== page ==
Aijing Song1, Jingjing Meng This email address is being protected from spambots. You need JavaScript enabled to view it.1, Ruiwen Zhou1, Zheng Li1, Yuanyuan Li1, Min Chen1, Zhanfang Hou1, Li Yan This email address is being protected from spambots. You need JavaScript enabled to view it.2, Yiqiu Wang3

1 School of Geography and the Environment, Liaocheng University, Liaocheng 252000, China
2 Chinese Academy for Environmental Planning, Beijing 100012, China
3 Liaocheng Environmental Information and Monitoring Center, Liaocheng 252000, China


Received: June 15, 2021
Revised: July 7, 2021
Accepted: July 10, 2021

 Copyright The Author(s). This is an open access article distributed under the terms of the Creative Commons Attribution License (CC BY 4.0), which permits unrestricted use, distribution, and reproduction in any medium, provided the original author and source are cited.


Download Citation: ||https://doi.org/10.4209/aaqr.210144  

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Cite this article:

Song, A., Meng, J., Zhou, R., Li, Z., Li, Y., Chen, M., Hou, Z., Yan, L., Wang, Y. (2021). Characteristics and Sources of Single Particles in the Urban Liaocheng of North China during the Heating Period. Aerosol Air Qual. Res. 21, 210144. https://doi.org/10.4209/aaqr.210144


HIGHLIGHTS

  • Higher concentrations of PM2.5, NOx, SO2 and CO during the heating except for O3.
  • The single particles were more acidic and less aged during the heating.
  • The aerosol relative acidity was influenced by relative humidity (RH).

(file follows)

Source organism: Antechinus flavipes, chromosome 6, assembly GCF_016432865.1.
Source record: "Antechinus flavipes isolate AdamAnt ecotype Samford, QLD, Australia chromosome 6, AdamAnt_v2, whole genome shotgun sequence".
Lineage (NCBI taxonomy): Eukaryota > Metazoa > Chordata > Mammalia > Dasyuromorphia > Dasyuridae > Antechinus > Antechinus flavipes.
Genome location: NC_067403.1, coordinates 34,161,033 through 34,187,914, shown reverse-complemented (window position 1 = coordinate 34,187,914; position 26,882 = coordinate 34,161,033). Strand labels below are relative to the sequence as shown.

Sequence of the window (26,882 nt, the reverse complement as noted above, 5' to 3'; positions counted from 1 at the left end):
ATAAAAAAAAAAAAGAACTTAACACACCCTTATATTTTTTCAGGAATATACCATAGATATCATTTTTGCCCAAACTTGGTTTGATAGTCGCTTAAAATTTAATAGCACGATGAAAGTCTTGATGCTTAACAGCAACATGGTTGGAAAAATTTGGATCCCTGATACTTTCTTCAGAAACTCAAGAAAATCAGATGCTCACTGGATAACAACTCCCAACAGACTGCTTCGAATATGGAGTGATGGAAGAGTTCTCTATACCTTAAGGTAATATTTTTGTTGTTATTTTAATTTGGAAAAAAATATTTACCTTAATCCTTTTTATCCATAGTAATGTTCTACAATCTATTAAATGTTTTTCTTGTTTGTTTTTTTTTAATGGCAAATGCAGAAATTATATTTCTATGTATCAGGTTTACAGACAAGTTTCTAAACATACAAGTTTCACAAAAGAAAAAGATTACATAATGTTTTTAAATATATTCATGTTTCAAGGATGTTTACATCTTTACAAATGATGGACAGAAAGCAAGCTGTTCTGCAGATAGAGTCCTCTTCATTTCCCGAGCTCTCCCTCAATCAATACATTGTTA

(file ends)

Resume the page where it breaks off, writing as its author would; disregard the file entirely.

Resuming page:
REFERENCES


Liaocheng represents one of the most serious polluted cities in Northern China. To investigate the impact of residential heating activities on atmospheric particles, the chemical composition, size distribution, and evolution process of single particles collected during the wintertime of 2019 were investigated using a single-particle aerosol mass spectrometer (SPAMS). The results showed that the concentrations of four air pollutants including PM2.5, SO2, NO2, and CO during the heating period were 1.1–1.2 times higher than those before the heating period largely due to the increase of pollutant emissions from coal combustion, while O3 concentration during the heating period decreased by 40.2%. The mass spectra and unscaled size distributions of single particles suggested that the particles had undergone a significant aging process during the whole observation period. The acidity of single particles was calculated by the relative acidity ratio (Rra), which increased from 36.1 ± 13.9 before the heating period to 64.8 ± 43.9 during the heating period, implying that the single particles were more acidic and less aged during the heating period, mainly due to the enhanced formation of sulfate and nitrate and the decreased O3 concentration during the heating period. Moreover, Rra decreased from clean days to polluted days before and during the heating period, suggesting that the atmospheric particles in polluted days were less acidic and more aged. The percentage of elemental carbon (EC) particles increased by 13.6% and 11.5% from clean days to polluted days before and during the heating period, respectively, suggesting the significant contribution of EC particles to the polluted days. Source identification results showed that single particles before the heating period were mostly derived from secondary inorganic source (26.5%) and vehicle exhaust (21.4%), whereas those during the heating period were largely from coal combustion (24.0%) and secondary inorganic source (21.4%).


Keywords: Size distribution, Online source analysis, Aerosol acidity (Rra), The heating period, Single particle aerosol mass spectrometer (SPAMS)




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